Thursday, June 02, 2005

Is America Ready For This?

Three new reality shows debuted tonight, two in the United States and one in Canada. Predictably I'm going to review the one which seems just slightly more innovative than the others - and also the one that I think will probably be the lowest rated, which in the summer of 2005 is saying a lot.

Every so often you come upon you come upon a train wreck. It may not have happened yet but you know it will. Dancing With The Stars is going to be a train wreck. I just don't know that the United States - or Canada for that matter - is ready for ballroom dancing on network TV, particularly when the dancing is done by people who have very little experience in ballroom dancing.

Ballroom dancing has achieved a new level of visibility recently. The 1996 Japanese movie Shall We Dansu? receive critical raves when it was eventually released in the United States, and was eventually remade last year as Shall We Dance? with Richard Gere, Susan Sarandon and Jennifer Lopez. ABC has describe Dancing With The Stars as an international sensation, and it is, although not always under that name. In Britain the series is known as Strictly Come Dancing and has featured UK media "stars" like comedian Julian Clary, David Dickinson (host of Bargain Hunt), and opera singer Leslie Garrett. The Australian version, also called Dancing With The Stars had veteran actor John Wood, Olympic Gold Medallist James Tomkins, and Home And Away Star Rebecca Cartwright, and there's a New Zealand version that's currently airing.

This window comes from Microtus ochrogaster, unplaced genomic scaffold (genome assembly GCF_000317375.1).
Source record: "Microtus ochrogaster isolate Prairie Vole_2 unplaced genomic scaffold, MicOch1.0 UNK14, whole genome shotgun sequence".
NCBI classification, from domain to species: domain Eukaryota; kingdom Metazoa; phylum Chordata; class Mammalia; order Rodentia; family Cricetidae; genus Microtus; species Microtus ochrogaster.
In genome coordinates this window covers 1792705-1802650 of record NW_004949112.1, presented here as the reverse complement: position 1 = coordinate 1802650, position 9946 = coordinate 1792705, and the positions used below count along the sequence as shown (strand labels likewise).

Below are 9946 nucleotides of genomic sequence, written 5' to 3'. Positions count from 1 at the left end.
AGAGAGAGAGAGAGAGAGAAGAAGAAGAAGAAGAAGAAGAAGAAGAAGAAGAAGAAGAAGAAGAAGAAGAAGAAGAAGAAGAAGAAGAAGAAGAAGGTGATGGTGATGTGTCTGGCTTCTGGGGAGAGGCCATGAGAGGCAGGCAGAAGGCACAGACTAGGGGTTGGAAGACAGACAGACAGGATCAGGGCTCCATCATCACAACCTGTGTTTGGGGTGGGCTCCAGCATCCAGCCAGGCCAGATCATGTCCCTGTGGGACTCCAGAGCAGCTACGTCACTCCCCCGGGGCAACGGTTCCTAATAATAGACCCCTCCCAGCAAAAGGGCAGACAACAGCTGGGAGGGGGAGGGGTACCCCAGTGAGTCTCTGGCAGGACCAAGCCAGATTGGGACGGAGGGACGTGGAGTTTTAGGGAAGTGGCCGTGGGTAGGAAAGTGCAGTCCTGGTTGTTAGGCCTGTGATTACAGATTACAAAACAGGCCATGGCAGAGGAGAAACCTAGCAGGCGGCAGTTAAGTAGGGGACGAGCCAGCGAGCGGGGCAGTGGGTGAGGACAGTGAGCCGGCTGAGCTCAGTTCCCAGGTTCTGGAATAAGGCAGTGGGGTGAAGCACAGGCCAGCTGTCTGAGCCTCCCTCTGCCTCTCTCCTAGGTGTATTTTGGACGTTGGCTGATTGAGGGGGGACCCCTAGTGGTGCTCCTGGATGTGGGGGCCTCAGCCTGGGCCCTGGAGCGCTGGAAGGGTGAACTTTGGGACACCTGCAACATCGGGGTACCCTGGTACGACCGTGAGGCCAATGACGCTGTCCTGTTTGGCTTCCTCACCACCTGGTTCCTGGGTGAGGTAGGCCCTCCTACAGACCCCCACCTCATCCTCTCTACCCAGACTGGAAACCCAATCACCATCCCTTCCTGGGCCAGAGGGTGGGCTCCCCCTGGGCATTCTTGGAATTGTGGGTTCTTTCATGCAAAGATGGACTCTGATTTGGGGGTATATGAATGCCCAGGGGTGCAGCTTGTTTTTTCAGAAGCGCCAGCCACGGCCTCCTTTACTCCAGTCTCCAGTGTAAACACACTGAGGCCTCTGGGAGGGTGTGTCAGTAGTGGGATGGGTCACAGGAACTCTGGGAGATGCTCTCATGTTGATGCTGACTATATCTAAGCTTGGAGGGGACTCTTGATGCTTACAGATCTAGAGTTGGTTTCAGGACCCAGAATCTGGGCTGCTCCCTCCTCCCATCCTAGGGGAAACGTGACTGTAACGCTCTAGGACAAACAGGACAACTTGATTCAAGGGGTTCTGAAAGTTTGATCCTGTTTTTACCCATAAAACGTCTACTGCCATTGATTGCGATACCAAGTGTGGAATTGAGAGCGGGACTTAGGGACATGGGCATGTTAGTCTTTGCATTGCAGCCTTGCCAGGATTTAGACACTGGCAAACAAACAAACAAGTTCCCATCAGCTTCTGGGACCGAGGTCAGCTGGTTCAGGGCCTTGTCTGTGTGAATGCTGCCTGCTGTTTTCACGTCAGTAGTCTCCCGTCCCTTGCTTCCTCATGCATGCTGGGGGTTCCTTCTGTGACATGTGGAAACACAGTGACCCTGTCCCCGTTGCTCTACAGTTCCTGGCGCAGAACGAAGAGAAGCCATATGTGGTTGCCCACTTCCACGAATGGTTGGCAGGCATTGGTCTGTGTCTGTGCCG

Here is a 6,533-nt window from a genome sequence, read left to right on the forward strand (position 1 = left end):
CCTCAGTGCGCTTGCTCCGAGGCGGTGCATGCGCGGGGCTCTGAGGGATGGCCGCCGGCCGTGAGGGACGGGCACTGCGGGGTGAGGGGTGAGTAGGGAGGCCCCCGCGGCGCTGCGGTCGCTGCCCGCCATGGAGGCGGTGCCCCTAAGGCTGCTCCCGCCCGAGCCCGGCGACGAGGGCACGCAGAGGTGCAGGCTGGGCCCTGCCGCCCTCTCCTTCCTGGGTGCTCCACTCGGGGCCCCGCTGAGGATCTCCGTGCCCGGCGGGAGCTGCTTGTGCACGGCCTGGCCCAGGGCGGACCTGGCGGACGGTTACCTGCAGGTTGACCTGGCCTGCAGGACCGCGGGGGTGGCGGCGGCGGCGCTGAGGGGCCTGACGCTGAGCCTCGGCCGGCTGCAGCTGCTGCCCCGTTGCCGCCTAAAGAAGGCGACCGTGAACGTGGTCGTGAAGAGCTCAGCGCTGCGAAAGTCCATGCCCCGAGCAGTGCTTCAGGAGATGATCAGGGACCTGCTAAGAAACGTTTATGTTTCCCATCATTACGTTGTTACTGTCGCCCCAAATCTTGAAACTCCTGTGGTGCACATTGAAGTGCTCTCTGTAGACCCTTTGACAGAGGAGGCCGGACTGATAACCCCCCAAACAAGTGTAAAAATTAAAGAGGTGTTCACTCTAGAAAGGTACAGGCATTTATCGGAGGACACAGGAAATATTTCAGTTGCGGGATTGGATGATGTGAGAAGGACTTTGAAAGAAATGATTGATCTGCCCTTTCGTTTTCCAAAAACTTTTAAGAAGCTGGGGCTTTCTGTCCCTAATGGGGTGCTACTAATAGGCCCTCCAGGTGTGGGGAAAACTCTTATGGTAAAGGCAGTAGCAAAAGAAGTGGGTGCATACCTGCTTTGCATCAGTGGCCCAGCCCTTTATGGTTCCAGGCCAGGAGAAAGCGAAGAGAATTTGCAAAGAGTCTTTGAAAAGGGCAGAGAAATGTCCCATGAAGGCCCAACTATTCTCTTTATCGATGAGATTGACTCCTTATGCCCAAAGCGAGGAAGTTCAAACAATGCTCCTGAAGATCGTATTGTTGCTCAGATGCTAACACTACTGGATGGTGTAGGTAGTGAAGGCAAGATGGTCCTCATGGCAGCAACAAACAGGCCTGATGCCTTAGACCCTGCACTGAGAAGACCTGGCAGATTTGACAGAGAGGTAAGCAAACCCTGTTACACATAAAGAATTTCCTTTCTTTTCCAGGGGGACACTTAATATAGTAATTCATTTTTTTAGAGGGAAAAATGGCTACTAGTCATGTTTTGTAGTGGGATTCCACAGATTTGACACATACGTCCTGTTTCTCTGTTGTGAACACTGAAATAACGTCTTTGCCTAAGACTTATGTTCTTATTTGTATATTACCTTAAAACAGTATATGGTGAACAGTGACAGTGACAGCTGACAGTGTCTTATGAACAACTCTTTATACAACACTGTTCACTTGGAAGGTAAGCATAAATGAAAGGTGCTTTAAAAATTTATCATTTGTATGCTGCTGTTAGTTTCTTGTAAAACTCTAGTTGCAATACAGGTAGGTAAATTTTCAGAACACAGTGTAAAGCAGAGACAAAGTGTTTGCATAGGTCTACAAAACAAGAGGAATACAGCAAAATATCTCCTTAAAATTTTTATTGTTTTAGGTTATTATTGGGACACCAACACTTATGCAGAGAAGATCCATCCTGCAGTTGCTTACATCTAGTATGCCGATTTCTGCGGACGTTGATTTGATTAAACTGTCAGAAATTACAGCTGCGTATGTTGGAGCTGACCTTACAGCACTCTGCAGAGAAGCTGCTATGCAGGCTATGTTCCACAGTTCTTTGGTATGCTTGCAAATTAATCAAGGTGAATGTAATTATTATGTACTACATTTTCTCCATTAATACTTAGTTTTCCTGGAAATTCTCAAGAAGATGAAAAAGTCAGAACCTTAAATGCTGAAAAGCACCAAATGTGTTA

The show's format pairs a "star" with a professional ballroom dancer. Let's just say that some are more adept than others. In the US version of the show there are six teams (the British, Australian and New Zealand series had eight to ten). They are John O'Hurley (Seinfeld) with Charlote Jorgenson; four time Heavyweight Boxing champion Evander Holyfield with Edyta Sliwinska, Joey McIntyre (Boston Public and the band New Kids on the Block) with Ashley Delgrosso; Kelly Monaco (General Hospital) with Alec Mazo; supermodel Rachel Hunter with Jonathon Roberts; and reality star Trista (Rehn) Sutter (The Bachelor and Ryan & Trista Get Married) with Louis van Amstel.